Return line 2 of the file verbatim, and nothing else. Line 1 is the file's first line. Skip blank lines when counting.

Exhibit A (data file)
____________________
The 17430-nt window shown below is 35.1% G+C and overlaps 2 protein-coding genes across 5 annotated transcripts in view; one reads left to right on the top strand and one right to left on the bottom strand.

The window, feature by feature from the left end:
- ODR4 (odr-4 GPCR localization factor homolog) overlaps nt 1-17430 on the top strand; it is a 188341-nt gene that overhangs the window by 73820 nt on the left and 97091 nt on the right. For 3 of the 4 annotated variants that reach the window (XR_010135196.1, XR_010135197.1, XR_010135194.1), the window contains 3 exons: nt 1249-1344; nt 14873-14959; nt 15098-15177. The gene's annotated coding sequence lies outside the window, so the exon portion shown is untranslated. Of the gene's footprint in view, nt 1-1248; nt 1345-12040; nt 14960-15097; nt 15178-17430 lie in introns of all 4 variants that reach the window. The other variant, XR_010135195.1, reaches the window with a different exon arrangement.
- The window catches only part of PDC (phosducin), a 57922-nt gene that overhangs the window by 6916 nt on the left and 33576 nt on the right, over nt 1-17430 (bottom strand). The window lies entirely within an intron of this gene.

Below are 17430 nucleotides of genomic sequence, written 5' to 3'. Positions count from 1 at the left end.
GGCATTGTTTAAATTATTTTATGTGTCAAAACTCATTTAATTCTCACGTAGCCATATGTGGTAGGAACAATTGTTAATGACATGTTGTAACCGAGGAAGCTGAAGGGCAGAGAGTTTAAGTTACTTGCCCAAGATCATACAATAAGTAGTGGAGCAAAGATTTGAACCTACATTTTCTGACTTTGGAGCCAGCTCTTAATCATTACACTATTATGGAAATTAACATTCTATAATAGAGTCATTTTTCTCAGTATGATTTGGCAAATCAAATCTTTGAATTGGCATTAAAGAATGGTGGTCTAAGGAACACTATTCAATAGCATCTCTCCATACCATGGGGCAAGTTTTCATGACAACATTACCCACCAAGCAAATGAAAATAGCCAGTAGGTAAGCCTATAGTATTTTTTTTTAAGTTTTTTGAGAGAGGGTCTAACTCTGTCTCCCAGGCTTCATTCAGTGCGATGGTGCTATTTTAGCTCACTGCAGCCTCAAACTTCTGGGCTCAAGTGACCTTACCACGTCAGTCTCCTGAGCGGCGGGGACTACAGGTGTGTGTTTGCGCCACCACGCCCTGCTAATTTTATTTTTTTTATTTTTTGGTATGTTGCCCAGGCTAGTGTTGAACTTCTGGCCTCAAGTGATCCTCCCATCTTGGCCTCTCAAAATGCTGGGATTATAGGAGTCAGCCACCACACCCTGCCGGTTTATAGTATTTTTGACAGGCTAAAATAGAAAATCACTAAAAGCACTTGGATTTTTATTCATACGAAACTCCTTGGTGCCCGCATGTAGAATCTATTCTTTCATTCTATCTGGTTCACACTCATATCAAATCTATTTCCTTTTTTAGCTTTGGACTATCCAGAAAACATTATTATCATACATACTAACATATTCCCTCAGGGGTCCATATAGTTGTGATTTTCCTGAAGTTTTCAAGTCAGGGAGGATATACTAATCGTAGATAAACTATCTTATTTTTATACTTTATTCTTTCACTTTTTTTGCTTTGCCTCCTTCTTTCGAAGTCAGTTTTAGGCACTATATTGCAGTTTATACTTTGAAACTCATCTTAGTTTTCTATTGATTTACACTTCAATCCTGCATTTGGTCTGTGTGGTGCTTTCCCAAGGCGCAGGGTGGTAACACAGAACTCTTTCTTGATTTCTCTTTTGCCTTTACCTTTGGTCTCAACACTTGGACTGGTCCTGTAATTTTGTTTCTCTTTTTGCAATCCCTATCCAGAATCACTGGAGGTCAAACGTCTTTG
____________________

The window, feature by feature from the left end: